– CNN: Fukushima fallout ‘grossly underestimated’ says new Japan study — “Radioactive poison… contaminating the North Pacific Ocean” — Tepco: ‘Impossible’ to know how much really got out (VIDEO) (ENENews, May 23, 2014):
CNN, May 21, 2014: […] This is my first time visiting one of the most dangerous places on earth. […] the highly contaminated “red zone” […] remains a desolate wasteland […] Impact underestimated? The true scope of the contamination is a subject of debate, with a research team from Fukushima University recently releasing a study that claims [TEPCO] grossly underestimated the amount of radioactive poison cesium-137 released into the environment. Exposure can heighten the risk of cancer. […] TEPCO acknowledges it’s impossible to know for sure how much cesium was released […] Researchers told me they don’t believe the risk extends far beyond Japan and the North Pacific Ocean, even though small traces of radioactive ocean water have been detected as far away as Canada.
Transcript Excerpt – Will Ripley, CNN: A senior scientist and his research team at Fukushima University just published a study claiming the power plant’s operator Tepco grossly underestimated the amount of radioactive poison — Cesium-137 — released during the meltdown. This material has already gone into the ocean. It’s already there. He’s especially worried about contaminated fish in a country where most meals come from the sea. His research team says cesium spewed into the air during the meltdown and later fell into the water contaminating the North Pacific Ocean and the Japanese mainland. Tepco says the company’s radiation estimates come from the best information they have, but a spokesperson admits nobody really knows for sure. […] The invisible danger from Fukushima is why these town will continue to sit empty for years, as crews try to contain the slow moving catastrophe that turned their homeland into this wasteland.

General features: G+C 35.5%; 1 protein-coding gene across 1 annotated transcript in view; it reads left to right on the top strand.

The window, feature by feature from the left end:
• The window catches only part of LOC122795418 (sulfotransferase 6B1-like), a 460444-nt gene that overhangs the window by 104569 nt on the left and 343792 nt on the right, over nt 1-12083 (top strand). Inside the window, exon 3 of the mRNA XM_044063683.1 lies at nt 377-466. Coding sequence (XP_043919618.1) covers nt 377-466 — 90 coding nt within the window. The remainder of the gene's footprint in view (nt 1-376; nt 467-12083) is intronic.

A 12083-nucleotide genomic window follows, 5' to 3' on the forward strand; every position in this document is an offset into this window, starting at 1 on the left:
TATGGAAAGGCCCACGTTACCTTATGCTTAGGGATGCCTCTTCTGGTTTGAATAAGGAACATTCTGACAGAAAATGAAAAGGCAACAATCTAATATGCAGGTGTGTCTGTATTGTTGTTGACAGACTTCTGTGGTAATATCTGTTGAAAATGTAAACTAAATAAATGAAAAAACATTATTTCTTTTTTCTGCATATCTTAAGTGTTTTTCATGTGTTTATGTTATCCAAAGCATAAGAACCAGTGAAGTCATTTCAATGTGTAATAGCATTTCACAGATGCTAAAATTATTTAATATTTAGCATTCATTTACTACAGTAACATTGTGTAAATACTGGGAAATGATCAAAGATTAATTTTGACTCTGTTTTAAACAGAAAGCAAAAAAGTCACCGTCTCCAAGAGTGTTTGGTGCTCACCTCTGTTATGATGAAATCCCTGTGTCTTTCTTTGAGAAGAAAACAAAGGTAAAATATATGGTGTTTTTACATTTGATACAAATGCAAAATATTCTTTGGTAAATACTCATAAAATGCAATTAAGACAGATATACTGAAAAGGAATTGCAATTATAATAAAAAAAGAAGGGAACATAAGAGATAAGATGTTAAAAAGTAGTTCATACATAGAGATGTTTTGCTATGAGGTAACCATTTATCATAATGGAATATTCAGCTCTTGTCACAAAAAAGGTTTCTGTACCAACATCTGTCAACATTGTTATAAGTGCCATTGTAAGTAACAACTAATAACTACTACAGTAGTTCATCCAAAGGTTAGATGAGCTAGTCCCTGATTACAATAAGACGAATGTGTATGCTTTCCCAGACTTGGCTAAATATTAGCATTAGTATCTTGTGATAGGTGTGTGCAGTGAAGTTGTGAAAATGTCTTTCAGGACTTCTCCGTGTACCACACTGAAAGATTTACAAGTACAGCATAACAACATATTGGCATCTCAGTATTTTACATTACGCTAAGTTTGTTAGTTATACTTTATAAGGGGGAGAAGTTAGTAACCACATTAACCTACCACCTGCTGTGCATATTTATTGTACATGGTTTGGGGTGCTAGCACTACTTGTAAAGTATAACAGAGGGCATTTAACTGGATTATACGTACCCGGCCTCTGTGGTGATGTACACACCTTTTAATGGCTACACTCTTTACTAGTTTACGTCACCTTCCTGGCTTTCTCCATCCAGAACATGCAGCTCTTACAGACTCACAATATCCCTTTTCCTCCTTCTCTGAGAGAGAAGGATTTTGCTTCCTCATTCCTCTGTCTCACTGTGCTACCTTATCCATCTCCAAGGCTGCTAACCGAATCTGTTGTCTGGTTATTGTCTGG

CNN Student News, Daily Curriculum, May 22, 2014: Where is Fukushima? What disasters struck the city three years ago? What does the city look like now? Why are fields that once were full of crops now full of bags of soil? What radioactive poison was released during the nuclear plant meltdown? Why is the professor seen in the video especially worried about the poison’s effect on fish? What does the reporter have to do before he enters the Fukushima Daiichi nuclear plant? What are workers there trying to do to the plant? How long will the cleanup take? According to the video, why will the town continue to sit empty for years?